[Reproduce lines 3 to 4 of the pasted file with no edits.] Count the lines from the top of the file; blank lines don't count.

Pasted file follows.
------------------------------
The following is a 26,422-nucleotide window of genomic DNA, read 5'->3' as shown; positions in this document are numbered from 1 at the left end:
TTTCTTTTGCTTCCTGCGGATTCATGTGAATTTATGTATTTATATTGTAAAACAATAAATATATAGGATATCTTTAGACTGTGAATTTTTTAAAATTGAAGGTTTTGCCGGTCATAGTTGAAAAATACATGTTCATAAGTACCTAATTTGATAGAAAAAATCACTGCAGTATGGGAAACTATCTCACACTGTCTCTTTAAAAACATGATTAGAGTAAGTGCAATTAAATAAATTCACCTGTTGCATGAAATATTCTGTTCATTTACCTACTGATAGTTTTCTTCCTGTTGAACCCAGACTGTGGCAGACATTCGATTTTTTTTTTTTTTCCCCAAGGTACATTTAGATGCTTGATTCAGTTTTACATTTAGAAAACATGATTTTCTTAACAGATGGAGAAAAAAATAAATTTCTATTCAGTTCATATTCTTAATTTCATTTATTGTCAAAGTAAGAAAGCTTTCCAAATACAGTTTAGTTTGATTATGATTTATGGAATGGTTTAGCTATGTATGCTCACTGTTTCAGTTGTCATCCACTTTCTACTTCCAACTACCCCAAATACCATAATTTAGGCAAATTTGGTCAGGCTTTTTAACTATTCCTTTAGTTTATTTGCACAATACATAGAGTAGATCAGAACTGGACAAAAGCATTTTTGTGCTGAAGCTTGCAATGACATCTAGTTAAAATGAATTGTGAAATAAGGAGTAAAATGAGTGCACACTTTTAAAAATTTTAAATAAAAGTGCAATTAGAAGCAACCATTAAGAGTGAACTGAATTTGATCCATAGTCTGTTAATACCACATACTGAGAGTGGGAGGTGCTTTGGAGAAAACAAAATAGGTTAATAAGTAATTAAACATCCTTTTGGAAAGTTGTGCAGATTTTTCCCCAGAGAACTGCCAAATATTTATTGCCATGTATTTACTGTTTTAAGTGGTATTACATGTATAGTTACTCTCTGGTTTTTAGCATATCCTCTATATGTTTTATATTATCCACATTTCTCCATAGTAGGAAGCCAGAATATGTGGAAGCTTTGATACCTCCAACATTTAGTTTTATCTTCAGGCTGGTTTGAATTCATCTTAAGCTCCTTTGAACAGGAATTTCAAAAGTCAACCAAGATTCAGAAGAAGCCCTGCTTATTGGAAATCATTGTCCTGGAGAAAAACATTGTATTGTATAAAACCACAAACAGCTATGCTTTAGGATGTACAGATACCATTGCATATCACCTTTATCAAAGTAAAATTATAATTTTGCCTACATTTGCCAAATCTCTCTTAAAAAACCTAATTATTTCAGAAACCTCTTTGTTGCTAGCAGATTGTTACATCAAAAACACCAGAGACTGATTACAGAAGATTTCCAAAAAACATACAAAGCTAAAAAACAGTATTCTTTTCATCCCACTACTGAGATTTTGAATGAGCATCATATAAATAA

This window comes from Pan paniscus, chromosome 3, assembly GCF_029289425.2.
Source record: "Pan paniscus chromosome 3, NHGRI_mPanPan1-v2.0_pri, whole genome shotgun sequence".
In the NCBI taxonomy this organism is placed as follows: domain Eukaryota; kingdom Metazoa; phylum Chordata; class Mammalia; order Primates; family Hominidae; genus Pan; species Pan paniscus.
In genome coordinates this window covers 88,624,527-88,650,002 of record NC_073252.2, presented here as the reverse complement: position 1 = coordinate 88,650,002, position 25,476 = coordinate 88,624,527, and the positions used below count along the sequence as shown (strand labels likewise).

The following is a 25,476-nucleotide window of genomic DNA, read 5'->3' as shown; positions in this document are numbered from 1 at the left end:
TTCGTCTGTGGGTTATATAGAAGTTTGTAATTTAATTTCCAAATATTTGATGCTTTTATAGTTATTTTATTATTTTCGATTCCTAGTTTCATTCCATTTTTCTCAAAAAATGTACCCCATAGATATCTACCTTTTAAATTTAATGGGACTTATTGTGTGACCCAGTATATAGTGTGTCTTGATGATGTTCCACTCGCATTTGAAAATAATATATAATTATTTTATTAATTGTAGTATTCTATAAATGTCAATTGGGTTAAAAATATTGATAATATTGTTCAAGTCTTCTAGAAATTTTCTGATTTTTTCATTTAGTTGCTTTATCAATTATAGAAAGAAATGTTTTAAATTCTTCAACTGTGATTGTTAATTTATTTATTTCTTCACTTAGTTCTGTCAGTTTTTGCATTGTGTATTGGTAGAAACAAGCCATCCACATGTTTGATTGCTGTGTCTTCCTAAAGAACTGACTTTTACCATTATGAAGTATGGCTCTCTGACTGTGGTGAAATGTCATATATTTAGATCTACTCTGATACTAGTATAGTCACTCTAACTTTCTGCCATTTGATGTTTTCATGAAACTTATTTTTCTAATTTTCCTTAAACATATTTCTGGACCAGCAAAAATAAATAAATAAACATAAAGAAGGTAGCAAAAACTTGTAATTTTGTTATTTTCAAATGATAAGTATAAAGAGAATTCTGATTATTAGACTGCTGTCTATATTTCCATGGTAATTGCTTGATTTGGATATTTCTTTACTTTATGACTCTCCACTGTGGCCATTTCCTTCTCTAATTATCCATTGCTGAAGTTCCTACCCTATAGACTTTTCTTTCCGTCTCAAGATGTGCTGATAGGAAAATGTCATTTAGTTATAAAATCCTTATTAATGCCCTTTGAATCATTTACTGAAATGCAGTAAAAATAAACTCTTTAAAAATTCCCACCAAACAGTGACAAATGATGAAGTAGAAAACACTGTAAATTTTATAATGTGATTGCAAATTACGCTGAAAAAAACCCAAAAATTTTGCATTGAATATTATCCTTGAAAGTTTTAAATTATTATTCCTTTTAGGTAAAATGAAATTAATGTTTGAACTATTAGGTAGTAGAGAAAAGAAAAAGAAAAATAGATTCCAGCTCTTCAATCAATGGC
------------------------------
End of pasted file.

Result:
This window comes from Pan paniscus, chromosome 3, assembly GCF_029289425.2.
Source record: "Pan paniscus chromosome 3, NHGRI_mPanPan1-v2.0_pri, whole genome shotgun sequence".